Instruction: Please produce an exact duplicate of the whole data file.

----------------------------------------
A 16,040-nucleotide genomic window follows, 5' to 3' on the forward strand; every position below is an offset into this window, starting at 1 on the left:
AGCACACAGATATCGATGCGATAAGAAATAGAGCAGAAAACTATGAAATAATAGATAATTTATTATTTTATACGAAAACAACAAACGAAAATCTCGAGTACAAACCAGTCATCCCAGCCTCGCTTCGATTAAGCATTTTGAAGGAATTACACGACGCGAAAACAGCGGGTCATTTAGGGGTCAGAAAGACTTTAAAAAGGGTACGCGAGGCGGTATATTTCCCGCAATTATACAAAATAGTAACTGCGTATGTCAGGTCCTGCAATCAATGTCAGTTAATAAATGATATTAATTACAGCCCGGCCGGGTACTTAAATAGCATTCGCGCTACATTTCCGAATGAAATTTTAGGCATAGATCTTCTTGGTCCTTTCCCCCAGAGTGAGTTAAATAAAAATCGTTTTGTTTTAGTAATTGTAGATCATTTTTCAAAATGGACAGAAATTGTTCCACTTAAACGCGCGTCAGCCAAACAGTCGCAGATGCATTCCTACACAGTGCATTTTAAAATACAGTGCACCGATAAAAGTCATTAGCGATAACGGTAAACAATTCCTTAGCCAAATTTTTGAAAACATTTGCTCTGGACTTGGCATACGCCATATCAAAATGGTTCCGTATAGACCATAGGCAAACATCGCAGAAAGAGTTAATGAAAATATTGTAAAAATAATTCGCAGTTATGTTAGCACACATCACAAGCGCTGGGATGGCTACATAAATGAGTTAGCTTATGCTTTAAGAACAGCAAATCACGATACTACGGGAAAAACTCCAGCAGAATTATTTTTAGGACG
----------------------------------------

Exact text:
A 16,040-nucleotide genomic window follows, 5' to 3' on the forward strand; every position below is an offset into this window, starting at 1 on the left:
AGCACACAGATATCGATGCGATAAGAAATAGAGCAGAAAACTATGAAATAATAGATAATTTATTATTTTATACGAAAACAACAAACGAAAATCTCGAGTACAAACCAGTCATCCCAGCCTCGCTTCGATTAAGCATTTTGAAGGAATTACACGACGCGAAAACAGCGGGTCATTTAGGGGTCAGAAAGACTTTAAAAAGGGTACGCGAGGCGGTATATTTCCCGCAATTATACAAAATAGTAACTGCGTATGTCAGGTCCTGCAATCAATGTCAGTTAATAAATGATATTAATTACAGCCCGGCCGGGTACTTAAATAGCATTCGCGCTACATTTCCGAATGAAATTTTAGGCATAGATCTTCTTGGTCCTTTCCCCCAGAGTGAGTTAAATAAAAATCGTTTTGTTTTAGTAATTGTAGATCATTTTTCAAAATGGACAGAAATTGTTCCACTTAAACGCGCGTCAGCCAAACAGTCGCAGATGCATTCCTACACAGTGCATTTTAAAATACAGTGCACCGATAAAAGTCATTAGCGATAACGGTAAACAATTCCTTAGCCAAATTTTTGAAAACATTTGCTCTGGACTTGGCATACGCCATATCAAAATGGTTCCGTATAGACCATAGGCAAACATCGCAGAAAGAGTTAATGAAAATATTGTAAAAATAATTCGCAGTTATGTTAGCACACATCACAAGCGCTGGGATGGCTACATAAATGAGTTAGCTTATGCTTTAAGAACAGCAAATCACGATACTACGGGAAAAACTCCAGCAGAATTATTTTTAGGACG